7. Bracelets: You’re never too old to pick up your String or Rainbow Loom and start making bracelets again.
  8. Baking: Start exploring different cultures of food and kinds of food you wouldn’t normally eat(ie. Go to the website: www.hellofresh.com They have easy and healthy weekly meals for the entire family. It usually sends 3 suppers a week).
  9. Try Learning Pig Latin: A simple and easy language anyone can master.
  10. Learn Martial Arts: Online courses are available on websites. 

10 Types of People in a Pandemic

By Ally Krueger-Kischak 

  • The News Junkie

Entire days of your life can be devoted to staying informed on the most recent news on the pandemic – at this point you know every health official’s name, their favourite shirt, the colour of their living room walls, and the names of their kids that they shush as they’re delivering their daily news briefings. You catch the CBC news briefing while eating breakfast. You watch European news briefings from Spain, Italy, and the UK while queueing up the Canadian press conference roster for the day. At 11:00 you watch Trudeau, and quickly switch channels to catch the Region of Waterloo briefing at 11:30. At 12:00, you watch cabinet ministers give their spin on the stats, and at 1:00 you watch our Premier give province-wide updates. At 3:00 more officials in Ontario give their interpretation of the stats – you’re watching. In the evening you watch the White House press briefing, PBS NewsHour, the National, the list goes on and on. You go to sleep, dream of press conferences, and wake up to do it all over again the next day.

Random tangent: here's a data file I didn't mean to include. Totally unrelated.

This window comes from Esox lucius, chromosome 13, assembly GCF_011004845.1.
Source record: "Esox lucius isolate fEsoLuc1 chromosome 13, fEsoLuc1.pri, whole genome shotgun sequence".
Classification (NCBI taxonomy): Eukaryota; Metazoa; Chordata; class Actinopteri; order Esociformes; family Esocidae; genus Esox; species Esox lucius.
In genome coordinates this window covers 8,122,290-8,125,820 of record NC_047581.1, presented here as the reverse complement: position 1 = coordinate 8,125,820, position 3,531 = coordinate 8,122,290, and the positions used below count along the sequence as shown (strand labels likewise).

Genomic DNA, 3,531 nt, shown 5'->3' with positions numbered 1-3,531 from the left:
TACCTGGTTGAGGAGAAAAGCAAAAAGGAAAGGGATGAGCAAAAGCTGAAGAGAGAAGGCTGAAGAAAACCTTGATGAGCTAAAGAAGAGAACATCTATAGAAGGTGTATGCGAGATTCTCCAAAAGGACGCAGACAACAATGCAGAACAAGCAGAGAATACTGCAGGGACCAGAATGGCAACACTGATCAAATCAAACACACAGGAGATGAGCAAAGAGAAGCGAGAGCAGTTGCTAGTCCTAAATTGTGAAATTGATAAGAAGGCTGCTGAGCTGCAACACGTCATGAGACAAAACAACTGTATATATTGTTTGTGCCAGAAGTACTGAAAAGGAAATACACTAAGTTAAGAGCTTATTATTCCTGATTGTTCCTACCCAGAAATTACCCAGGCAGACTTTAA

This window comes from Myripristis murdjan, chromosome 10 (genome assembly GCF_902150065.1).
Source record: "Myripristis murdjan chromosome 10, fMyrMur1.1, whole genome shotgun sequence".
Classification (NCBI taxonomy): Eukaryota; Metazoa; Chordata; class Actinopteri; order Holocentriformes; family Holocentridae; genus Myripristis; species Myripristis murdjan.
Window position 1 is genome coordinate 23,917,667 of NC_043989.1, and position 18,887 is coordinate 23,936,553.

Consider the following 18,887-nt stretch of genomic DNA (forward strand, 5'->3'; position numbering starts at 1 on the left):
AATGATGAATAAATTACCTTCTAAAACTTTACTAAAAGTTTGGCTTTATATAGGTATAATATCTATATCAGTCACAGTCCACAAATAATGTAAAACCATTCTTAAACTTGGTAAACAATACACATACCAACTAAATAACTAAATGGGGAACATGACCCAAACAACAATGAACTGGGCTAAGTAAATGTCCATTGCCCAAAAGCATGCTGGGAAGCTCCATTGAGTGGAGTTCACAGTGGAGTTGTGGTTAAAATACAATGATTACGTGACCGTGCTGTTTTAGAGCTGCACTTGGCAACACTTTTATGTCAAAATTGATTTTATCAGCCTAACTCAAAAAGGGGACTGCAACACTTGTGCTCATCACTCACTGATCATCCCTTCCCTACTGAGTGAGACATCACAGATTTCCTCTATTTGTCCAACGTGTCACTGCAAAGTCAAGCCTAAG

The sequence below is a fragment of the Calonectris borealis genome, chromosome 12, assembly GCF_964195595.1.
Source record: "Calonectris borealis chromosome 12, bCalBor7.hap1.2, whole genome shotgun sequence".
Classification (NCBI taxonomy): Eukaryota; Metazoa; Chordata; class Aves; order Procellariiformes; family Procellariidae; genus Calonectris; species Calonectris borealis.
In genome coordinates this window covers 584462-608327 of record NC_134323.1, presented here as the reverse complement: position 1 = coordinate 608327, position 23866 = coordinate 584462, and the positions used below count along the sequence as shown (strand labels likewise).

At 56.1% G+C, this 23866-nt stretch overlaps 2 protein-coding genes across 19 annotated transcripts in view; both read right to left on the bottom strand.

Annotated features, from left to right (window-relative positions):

• The Stockpiler/Doomsday Prepper

Doomsday Preppers, your time has come. The piles of canned beans and dried rice you’ve been hoarding ever since you first watched The Walking Dead are finally paying off. You haven’t left the house in three weeks – your stockpiles should last you at least another 4 months. You’re on Part 4 of a 40-point plan on how to survive a pandemic and are prepared for anything that’s thrown at you, be it zombies, a nuclear bomb, an alien invasion, or all three combined. Your doomsday bunker is well stocked with 1980s apocalypse movies and board games to keep you occupied.

  • The Totally Oblivious One

Wait, what’s the difference between coronavirus and covid-19? What’s a quarantine? You have no idea. You haven’t turned on the news since you accidentally pressed the wrong button while scrolling through the TV menu six years ago. Why is everyone so worried about this pandemic thing anyways? It’s not like it’s anywhere near us. You don’t mind the time off school – but you don’t really understand why we’re doing it. Everytime a coronavirus notification or news video pops up on your Instagram feed you scroll past – you don’t need that kind of stress in your life. 

  • The Homeschooler